Traditionally, Santa Claus is the person making a list and checking it twice, but this year one company decided to turn the tables and have a little fun with numbers. Yes, Santa has been audited. ParenteBeard, a top 25 U.S. accounting firm, decided to balance the books of what would be the world's largest non-profit organization — Santa, Inc.
"With what's going on in the economy, with the fiscal cliff, we thought it would be a good idea to check in on Santa and see whether or not he had solid operations," says Jeff Ferro, president of ParenteBeard, in the attached video. "We found out he's got a pretty expensive operation."
In a short report "Santa, Inc: By the Numbers" the firms puts a $42.3 billion annual price tag on the entire North Pole operation. They broke down the numbers starting with the heart of the business.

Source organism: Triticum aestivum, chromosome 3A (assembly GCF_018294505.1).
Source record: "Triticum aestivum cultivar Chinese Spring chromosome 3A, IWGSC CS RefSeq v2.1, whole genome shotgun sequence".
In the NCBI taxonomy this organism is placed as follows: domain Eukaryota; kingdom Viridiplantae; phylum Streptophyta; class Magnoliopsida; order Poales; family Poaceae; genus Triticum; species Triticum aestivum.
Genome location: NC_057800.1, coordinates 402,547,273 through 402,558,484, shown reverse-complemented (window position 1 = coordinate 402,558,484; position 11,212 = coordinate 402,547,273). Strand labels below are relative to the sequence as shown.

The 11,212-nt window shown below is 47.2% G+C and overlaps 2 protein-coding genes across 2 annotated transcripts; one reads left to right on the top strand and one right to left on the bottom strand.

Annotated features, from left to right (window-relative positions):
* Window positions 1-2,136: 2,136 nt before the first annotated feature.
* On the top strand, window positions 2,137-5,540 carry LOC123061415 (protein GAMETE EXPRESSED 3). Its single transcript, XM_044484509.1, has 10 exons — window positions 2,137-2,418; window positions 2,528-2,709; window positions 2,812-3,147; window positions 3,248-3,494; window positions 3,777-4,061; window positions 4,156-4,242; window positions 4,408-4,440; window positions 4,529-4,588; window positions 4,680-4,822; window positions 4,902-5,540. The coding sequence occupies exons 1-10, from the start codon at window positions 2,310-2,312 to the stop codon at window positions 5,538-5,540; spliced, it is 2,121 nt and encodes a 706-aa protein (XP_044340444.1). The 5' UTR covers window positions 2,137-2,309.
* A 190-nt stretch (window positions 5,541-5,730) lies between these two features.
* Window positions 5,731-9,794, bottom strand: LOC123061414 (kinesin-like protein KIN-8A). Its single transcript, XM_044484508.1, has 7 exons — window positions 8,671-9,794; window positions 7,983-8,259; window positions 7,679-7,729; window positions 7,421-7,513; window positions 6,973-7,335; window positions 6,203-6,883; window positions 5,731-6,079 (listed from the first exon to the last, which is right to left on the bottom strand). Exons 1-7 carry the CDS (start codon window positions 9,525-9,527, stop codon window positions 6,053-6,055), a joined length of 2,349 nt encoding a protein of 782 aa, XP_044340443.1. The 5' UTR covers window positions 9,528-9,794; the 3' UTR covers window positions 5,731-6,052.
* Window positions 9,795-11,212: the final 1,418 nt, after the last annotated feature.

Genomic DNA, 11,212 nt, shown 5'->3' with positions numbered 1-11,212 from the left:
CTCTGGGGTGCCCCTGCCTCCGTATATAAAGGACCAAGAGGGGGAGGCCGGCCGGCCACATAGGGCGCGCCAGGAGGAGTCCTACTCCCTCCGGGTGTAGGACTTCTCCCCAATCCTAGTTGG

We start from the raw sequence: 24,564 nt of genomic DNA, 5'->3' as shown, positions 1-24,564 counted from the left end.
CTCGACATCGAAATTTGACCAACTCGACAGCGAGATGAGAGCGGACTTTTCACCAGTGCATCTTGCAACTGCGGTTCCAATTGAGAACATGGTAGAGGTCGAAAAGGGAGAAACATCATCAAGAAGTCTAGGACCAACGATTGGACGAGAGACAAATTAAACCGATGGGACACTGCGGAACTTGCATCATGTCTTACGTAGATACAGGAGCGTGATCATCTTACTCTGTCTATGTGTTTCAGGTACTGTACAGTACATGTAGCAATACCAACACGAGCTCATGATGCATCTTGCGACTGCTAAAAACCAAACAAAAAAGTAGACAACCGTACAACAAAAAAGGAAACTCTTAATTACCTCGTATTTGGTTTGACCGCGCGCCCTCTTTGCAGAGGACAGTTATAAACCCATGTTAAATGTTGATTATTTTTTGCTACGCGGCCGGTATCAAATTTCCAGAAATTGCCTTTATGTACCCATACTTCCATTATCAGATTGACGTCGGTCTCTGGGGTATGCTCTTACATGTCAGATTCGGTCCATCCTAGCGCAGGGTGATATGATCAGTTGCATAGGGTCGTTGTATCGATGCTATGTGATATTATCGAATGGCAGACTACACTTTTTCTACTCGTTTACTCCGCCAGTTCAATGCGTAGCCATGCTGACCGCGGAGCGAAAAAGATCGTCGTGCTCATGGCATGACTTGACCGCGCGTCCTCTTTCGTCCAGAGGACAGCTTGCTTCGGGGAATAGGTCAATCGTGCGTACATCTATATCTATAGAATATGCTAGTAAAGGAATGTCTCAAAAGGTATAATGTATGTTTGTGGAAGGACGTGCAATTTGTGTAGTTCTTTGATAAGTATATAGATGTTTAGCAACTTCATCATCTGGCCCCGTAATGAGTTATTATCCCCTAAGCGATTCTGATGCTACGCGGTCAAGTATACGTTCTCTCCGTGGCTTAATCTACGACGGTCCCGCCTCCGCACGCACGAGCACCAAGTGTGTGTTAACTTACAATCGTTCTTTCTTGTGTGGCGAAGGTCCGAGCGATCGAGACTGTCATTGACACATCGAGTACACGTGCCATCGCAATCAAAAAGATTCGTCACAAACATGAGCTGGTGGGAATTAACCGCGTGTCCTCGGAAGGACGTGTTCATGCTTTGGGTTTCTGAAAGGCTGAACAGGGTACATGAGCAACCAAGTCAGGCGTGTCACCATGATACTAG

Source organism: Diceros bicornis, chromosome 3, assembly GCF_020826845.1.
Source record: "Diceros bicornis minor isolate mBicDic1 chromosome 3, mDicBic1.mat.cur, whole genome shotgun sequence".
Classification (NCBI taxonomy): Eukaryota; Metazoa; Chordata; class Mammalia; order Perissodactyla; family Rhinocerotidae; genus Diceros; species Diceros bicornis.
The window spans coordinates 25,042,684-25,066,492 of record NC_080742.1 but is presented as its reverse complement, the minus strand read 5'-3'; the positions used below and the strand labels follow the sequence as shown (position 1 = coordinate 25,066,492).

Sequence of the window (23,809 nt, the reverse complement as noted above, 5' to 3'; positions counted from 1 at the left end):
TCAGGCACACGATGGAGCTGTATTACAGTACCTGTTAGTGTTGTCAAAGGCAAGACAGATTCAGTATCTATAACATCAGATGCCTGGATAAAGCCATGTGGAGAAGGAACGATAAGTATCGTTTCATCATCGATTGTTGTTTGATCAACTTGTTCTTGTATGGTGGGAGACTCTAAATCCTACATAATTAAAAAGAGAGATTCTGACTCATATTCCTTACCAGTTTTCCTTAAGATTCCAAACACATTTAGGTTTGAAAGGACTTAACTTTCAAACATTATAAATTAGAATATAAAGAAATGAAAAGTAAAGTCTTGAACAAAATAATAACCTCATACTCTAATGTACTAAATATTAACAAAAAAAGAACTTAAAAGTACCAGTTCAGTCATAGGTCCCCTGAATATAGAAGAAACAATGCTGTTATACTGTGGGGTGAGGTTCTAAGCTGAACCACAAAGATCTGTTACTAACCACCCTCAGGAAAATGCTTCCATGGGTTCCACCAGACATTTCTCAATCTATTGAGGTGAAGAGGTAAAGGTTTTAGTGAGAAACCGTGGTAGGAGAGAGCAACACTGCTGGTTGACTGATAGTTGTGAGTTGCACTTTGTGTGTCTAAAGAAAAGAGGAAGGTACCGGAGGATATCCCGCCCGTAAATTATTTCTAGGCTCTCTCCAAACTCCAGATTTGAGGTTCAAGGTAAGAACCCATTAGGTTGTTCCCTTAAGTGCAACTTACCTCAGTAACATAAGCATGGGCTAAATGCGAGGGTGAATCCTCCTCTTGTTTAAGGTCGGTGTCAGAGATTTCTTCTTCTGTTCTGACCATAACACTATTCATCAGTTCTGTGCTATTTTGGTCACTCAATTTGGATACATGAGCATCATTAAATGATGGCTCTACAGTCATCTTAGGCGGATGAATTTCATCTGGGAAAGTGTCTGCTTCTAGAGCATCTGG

Gift Production: $39.5 billion
Ferro says 90 — 95% of Santa's operation is gifts. Here's how ParenteBeard determined the costs: There are roughly 526 million kids under age 14 that celebrate Christmas. They estimated a $75 value for each gift.
"We didn't differentiate who's naughty and nice," says Ferro. "We just assumed everyone gets a gift." This costs Santa, Inc. an annual total of $39.5 billion.
Employee Costs: $2.77 billion
Of course, somebody has to make the gifts. ParenteBeard estimated there are 50,000 elves producing the goods. Since the average real life toymaker in the U.S. earns $35,859 a year, the firm assumed Santa would be more generous and pay his employees a $40,000 salary + $15,475 for healthcare costs.
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